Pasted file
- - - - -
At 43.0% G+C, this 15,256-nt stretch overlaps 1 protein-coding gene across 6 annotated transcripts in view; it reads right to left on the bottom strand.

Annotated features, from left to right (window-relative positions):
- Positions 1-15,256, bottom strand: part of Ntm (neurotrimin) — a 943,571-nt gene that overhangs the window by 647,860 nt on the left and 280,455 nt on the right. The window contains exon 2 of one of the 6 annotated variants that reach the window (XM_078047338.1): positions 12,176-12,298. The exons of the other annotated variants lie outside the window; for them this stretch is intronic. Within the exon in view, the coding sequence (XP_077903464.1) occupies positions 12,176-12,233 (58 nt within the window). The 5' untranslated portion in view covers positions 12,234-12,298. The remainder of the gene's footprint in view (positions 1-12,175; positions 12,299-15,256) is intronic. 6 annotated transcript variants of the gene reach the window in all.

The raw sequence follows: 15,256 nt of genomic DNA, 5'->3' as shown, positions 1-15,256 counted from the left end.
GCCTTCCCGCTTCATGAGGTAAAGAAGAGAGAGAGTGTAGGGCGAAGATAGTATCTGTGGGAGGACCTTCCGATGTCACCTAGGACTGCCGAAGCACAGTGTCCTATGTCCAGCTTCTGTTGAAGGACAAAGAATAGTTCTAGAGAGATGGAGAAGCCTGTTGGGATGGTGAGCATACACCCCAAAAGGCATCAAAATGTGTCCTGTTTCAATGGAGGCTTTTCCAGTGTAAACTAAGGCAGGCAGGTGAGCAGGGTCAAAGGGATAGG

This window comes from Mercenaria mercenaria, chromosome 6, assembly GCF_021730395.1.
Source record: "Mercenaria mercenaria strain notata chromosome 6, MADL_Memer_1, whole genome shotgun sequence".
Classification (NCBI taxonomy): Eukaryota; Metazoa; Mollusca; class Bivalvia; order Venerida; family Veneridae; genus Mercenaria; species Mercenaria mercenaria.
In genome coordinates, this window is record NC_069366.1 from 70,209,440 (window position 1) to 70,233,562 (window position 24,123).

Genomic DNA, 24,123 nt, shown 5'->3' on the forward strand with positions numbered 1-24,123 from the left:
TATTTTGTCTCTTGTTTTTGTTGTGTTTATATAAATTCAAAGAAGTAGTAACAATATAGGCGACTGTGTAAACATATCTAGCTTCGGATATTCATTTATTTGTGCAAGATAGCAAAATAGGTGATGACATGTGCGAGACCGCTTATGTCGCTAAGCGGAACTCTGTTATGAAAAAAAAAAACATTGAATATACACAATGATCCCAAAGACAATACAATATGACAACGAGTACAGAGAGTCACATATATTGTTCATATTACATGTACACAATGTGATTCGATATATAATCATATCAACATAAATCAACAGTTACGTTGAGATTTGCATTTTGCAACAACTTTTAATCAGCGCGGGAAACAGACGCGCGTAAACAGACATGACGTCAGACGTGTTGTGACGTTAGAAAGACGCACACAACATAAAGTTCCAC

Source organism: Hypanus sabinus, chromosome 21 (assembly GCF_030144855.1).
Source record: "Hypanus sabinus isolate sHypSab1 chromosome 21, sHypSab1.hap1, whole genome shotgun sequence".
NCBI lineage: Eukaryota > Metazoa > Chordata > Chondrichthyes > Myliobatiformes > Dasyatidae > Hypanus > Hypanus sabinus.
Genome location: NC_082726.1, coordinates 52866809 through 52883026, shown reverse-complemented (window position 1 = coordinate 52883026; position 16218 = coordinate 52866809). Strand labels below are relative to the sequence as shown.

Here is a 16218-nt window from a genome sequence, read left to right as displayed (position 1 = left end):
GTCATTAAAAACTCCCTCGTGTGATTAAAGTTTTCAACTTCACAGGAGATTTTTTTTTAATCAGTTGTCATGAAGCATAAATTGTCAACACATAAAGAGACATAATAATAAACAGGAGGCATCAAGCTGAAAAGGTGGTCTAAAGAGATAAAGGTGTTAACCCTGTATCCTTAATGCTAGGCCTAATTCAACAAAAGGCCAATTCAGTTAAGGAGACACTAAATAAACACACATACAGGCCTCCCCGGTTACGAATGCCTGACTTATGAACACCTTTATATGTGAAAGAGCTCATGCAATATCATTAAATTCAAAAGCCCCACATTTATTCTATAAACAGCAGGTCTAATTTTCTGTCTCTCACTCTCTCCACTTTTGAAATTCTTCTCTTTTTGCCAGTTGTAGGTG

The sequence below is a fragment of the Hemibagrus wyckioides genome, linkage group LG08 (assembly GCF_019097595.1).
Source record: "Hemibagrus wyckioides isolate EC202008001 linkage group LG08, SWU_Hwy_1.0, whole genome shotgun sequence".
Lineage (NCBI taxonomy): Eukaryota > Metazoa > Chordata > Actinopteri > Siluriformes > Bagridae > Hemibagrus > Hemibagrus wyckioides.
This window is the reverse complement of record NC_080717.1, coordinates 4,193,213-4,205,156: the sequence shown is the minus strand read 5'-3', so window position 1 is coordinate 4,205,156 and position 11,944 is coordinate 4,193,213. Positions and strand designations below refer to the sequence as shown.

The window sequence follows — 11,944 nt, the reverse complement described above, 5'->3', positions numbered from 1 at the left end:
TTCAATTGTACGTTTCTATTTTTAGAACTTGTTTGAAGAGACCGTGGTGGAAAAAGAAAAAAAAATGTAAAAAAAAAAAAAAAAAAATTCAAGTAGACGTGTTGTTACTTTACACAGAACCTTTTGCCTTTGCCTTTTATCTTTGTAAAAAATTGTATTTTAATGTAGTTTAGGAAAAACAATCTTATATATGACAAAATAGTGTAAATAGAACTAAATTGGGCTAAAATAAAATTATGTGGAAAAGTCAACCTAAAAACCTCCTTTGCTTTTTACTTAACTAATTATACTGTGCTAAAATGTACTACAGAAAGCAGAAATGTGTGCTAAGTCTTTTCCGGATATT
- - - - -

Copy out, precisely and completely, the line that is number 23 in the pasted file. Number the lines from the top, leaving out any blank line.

TTCAATTGTACGTTTCTATTTTTAGAACTTGTTTGAAGAGACCGTGGTGGAAAAAGAAAAAAAAATGTAAAAAAAAAAAAAAAAAAATTCAAGTAGACGTGTTGTTACTTTACACAGAACCTTTTGCCTTTGCCTTTTATCTTTGTAAAAAATTGTATTTTAATGTAGTTTAGGAAAAACAATCTTATATATGACAAAATAGTGTAAATAGAACTAAATTGGGCTAAAATAAAATTATGTGGAAAAGTCAACCTAAAAACCTCCTTTGCTTTTTACTTAACTAATTATACTGTGCTAAAATGTACTACAGAAAGCAGAAATGTGTGCTAAGTCTTTTCCGGATATT